The state's construction firms, which shed tens of thousands of jobs because of the housing crash and the Great Recession, can't fill open jobs fast enough.
Pending home sales dropped 4 percent over the year ending in April, the Minneapolis Area Association of Realtors reported Monday.
Manufacturers in Minnesota are increasingly worried about finding qualified workers, according to a new survey from Enterprise Minnesota.
Although unemployment in Minnesota is running far below the national average, it's still taking many Minnesotans an unusually long time to find work. Nearly 40,000 workers in the state have been job hunting for six months or longer.
As Target searches for a new leader, a key question will be whether the company looks for someone who fits its corporate culture or brings in a different kind of executive, one who embodies change.
The broader S&P/Case-Shiller 20-city index rose 13 percent over the same period.
The company's health care business, which includes inhalers used to dispense medicine, led growth.
The costs are real and documented in economic literature. But not many economists believe the downsides to raising the minimum wage exceed the benefits.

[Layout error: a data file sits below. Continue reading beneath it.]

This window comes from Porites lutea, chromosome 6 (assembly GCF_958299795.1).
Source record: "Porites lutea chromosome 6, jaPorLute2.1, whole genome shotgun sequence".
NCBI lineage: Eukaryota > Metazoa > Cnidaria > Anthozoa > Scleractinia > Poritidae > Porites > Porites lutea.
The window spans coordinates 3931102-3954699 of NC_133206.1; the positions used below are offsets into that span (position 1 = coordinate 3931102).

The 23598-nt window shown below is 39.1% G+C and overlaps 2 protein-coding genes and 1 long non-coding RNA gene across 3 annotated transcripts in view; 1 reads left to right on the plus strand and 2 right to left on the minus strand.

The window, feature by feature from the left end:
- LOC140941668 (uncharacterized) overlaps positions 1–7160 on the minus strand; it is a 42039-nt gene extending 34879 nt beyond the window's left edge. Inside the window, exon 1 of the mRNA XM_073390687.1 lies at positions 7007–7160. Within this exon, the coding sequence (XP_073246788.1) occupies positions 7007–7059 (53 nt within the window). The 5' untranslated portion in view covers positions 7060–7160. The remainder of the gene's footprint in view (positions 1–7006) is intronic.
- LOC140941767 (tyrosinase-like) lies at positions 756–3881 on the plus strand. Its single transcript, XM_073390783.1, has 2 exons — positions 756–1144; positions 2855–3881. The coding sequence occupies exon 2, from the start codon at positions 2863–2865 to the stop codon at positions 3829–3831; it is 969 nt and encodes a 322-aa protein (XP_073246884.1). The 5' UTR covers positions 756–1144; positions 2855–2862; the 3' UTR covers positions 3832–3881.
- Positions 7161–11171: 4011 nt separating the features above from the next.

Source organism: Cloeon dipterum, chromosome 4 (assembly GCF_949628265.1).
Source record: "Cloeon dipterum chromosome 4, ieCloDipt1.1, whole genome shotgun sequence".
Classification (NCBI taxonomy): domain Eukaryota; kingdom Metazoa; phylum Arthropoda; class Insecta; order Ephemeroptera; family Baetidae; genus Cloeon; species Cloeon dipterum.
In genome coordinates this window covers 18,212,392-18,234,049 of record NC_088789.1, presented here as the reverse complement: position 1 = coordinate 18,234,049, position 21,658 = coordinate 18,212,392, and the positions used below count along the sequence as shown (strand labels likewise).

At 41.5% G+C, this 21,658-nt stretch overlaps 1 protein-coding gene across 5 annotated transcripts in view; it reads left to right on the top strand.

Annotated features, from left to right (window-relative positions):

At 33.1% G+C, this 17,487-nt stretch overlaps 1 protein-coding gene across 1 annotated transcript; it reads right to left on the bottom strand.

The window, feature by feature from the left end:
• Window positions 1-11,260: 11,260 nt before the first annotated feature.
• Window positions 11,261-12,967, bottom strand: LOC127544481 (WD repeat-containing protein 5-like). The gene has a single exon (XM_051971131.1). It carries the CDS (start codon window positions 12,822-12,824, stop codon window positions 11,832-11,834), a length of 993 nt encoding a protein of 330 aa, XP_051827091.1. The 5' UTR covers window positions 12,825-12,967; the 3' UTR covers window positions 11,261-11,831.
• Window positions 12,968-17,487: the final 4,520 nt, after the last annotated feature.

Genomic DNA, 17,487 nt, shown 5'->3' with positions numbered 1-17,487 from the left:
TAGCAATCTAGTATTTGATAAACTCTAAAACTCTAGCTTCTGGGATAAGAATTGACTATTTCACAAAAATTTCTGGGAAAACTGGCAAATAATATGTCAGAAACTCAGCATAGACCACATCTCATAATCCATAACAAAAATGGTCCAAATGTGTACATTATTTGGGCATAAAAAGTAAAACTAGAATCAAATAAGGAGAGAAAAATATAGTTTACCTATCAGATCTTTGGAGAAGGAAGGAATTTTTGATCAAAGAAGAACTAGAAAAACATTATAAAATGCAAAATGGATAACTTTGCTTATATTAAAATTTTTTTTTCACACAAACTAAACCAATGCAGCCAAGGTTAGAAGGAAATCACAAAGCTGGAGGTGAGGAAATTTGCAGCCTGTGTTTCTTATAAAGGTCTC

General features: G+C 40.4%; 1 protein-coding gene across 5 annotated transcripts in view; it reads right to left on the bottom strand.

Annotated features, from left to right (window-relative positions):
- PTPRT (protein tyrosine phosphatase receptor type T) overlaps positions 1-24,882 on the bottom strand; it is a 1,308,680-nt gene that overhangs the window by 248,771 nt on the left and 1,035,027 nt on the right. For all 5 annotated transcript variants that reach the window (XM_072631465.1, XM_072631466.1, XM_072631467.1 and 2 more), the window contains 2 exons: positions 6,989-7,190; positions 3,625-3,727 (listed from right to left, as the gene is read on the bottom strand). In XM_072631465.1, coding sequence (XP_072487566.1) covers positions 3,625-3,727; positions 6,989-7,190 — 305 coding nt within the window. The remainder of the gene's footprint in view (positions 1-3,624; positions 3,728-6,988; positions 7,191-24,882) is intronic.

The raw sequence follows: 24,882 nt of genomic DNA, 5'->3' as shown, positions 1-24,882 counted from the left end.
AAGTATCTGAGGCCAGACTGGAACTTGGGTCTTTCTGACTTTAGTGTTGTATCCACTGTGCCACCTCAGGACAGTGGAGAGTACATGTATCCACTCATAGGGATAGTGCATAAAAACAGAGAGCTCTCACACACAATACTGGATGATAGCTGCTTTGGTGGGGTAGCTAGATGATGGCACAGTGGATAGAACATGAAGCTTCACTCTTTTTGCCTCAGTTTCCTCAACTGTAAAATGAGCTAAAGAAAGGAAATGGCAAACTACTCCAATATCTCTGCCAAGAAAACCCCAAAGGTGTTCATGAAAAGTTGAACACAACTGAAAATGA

Job gains in the professional and business services sector led all others last month with 3,500 new jobs.
In March, the median sales price rose to $190,000. Half the homes sold in the Twin Cities fetched more; half sold for less. The median sales price has posted annual gains for 25 straight months.
The head of the Federal Reserve Bank of Minneapolis says the Fed is "undershooting" and "underperforming" on its goals of promoting price stability and maximum employment.
DFL State Rep. Phyllis Kahn failed to win endorsement for a 22nd term at her district convention Saturday in Minneapolis.
Those who survived the worst of it are now enjoying a rebound. Many of the foreclosures that flooded the region in the Great Recession have been wrung from the market. That's put the supply of used homes for sale at a 10-year low, according to the Minneapolis Area Association of Realtors.
The broader index of 20 major metro areas was up by about 13 percent over the same period last year.
Fair-market rent for a modest, two-bedroom rental in Minnesota is about $850 and full-time workers would have to earn $16.50 per hour to afford it, according to Minnesota Housing Partnership, one of the groups that released the report in conjunction with the National Low Income Housing Coalition.